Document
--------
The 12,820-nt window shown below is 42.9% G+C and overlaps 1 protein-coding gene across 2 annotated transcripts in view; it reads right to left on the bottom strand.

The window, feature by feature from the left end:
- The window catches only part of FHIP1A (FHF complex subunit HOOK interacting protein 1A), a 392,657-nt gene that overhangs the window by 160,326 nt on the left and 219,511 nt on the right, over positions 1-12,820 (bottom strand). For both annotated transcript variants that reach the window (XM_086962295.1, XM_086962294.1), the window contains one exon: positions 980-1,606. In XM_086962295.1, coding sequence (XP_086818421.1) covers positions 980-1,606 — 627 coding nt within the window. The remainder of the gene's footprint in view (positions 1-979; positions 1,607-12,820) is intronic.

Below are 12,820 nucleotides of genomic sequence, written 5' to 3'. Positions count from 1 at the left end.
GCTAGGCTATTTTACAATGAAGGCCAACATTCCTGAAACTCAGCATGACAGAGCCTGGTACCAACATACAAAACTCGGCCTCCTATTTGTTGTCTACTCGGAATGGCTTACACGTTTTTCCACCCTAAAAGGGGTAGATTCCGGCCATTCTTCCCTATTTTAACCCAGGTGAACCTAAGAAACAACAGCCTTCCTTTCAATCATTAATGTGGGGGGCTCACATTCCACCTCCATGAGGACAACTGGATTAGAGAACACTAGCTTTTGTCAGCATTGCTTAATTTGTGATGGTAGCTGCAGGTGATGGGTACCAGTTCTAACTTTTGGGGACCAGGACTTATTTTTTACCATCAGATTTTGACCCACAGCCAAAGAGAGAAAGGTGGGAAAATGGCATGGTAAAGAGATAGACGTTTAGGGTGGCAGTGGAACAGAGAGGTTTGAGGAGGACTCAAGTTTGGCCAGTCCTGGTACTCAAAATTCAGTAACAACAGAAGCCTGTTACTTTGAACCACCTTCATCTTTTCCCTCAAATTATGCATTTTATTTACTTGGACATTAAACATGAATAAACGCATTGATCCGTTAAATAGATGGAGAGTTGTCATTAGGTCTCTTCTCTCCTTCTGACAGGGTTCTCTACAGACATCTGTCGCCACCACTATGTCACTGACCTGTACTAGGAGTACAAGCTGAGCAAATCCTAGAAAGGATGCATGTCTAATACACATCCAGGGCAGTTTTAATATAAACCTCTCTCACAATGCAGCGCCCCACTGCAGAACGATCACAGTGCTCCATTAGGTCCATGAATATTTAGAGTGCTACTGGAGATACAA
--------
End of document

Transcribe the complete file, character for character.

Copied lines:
The 12,820-nt window shown below is 42.9% G+C and overlaps 1 protein-coding gene across 2 annotated transcripts in view; it reads right to left on the bottom strand.

The window, feature by feature from the left end:
- The window catches only part of FHIP1A (FHF complex subunit HOOK interacting protein 1A), a 392,657-nt gene that overhangs the window by 160,326 nt on the left and 219,511 nt on the right, over positions 1-12,820 (bottom strand). For both annotated transcript variants that reach the window (XM_086962295.1, XM_086962294.1), the window contains one exon: positions 980-1,606. In XM_086962295.1, coding sequence (XP_086818421.1) covers positions 980-1,606 — 627 coding nt within the window. The remainder of the gene's footprint in view (positions 1-979; positions 1,607-12,820) is intronic.

Below are 12,820 nucleotides of genomic sequence, written 5' to 3'. Positions count from 1 at the left end.
GCTAGGCTATTTTACAATGAAGGCCAACATTCCTGAAACTCAGCATGACAGAGCCTGGTACCAACATACAAAACTCGGCCTCCTATTTGTTGTCTACTCGGAATGGCTTACACGTTTTTCCACCCTAAAAGGGGTAGATTCCGGCCATTCTTCCCTATTTTAACCCAGGTGAACCTAAGAAACAACAGCCTTCCTTTCAATCATTAATGTGGGGGGCTCACATTCCACCTCCATGAGGACAACTGGATTAGAGAACACTAGCTTTTGTCAGCATTGCTTAATTTGTGATGGTAGCTGCAGGTGATGGGTACCAGTTCTAACTTTTGGGGACCAGGACTTATTTTTTACCATCAGATTTTGACCCACAGCCAAAGAGAGAAAGGTGGGAAAATGGCATGGTAAAGAGATAGACGTTTAGGGTGGCAGTGGAACAGAGAGGTTTGAGGAGGACTCAAGTTTGGCCAGTCCTGGTACTCAAAATTCAGTAACAACAGAAGCCTGTTACTTTGAACCACCTTCATCTTTTCCCTCAAATTATGCATTTTATTTACTTGGACATTAAACATGAATAAACGCATTGATCCGTTAAATAGATGGAGAGTTGTCATTAGGTCTCTTCTCTCCTTCTGACAGGGTTCTCTACAGACATCTGTCGCCACCACTATGTCACTGACCTGTACTAGGAGTACAAGCTGAGCAAATCCTAGAAAGGATGCATGTCTAATACACATCCAGGGCAGTTTTAATATAAACCTCTCTCACAATGCAGCGCCCCACTGCAGAACGATCACAGTGCTCCATTAGGTCCATGAATATTTAGAGTGCTACTGGAGATACAA